Take a couple of days off from blogging only to return to the House Republican conference blowing themselves up. Just as they have done in the past the Republican conference, egged on by Eric Cantor, submarined their Speaker, blew up a two month bipartisan deal to extend the payroll tax relief package, and then had to quickly withdraw from the field of battle after taking incoming from President Obama, Senate Democrats, the Wall Street Journal editorial page, and Senate Republicans. Speaker Boehner looked like he was in shock when he announced his surrender.
So what happened? The Republican House Conference, in their heart of hearts, is really opposed to this tax cut. In order for them to swallow what they are afraid to admit they are opposed to, they wanted steep concessions from Democrats. Although they got the expedited review they sought on the pipeline issue that was not really the victory they thought it was. And as they looked at the deal and realized they would be back at it in two months they rebelled before they thought about how the endgame would be played out. Everyone knows that the Conference undercut the Speaker, who had agreed to the deal with Mitch McConnell and Harry Reid. When the rug got pulled out from under the Speaker by Eric Cantor the conference was on the way to disaster. If I were a member of that caucus I would be holding Cantor responsible for the political disaster this episode brought.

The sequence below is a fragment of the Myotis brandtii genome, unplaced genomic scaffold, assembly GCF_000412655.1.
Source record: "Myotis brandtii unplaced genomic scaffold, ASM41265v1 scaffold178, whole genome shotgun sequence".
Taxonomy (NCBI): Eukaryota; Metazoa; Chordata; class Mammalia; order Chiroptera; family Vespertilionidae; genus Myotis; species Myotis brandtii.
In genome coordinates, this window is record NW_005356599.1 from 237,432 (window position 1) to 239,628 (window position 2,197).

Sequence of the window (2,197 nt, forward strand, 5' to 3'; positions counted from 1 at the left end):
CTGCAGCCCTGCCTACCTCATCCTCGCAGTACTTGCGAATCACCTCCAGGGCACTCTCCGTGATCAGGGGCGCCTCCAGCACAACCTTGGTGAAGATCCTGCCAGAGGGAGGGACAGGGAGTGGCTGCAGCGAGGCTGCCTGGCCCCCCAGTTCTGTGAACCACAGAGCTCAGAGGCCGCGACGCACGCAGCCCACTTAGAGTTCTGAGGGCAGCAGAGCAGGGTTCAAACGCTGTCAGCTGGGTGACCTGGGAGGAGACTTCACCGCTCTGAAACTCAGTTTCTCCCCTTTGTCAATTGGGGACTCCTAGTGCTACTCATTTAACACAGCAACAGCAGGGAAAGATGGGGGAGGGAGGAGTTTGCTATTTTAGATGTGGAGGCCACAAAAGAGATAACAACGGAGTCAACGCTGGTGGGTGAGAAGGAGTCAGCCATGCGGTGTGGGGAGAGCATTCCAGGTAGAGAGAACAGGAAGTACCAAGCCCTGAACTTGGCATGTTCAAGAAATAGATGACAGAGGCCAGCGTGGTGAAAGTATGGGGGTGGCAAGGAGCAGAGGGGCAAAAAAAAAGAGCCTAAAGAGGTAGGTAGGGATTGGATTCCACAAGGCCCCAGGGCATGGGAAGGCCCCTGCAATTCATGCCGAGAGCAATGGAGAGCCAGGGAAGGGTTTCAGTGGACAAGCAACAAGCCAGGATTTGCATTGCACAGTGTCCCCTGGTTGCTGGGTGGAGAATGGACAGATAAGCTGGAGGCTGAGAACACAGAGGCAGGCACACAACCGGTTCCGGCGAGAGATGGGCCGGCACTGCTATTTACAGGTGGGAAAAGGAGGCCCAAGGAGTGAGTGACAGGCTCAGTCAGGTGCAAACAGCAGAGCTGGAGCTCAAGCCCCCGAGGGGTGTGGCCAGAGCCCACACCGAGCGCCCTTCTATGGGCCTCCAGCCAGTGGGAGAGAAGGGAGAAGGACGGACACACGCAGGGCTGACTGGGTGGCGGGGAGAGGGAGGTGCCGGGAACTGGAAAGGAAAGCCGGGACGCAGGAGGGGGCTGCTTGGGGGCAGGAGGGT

And although the Republican Presidential candidates have stayed away from the intramural tussle between House and Senate (Republicans) the impact on the Republican brand cannot be considered favorable. And that has to be a good thing for President Obama and Democrats downticket. The Wall Street Journal summed it up:
GOP Senate leader Mitch McConnell famously said a year ago that his main task in the 112th Congress was to make sure that President Obama would not be re-elected. Given how he and House Speaker John Boehner have handled the payroll tax debate, we wonder if they might end up re-electing the President before the 2012 campaign even begins in earnest.
From Speaker Boehner and Leader Cantor: A very Merry Christmas to President Obama and the Democratic Party.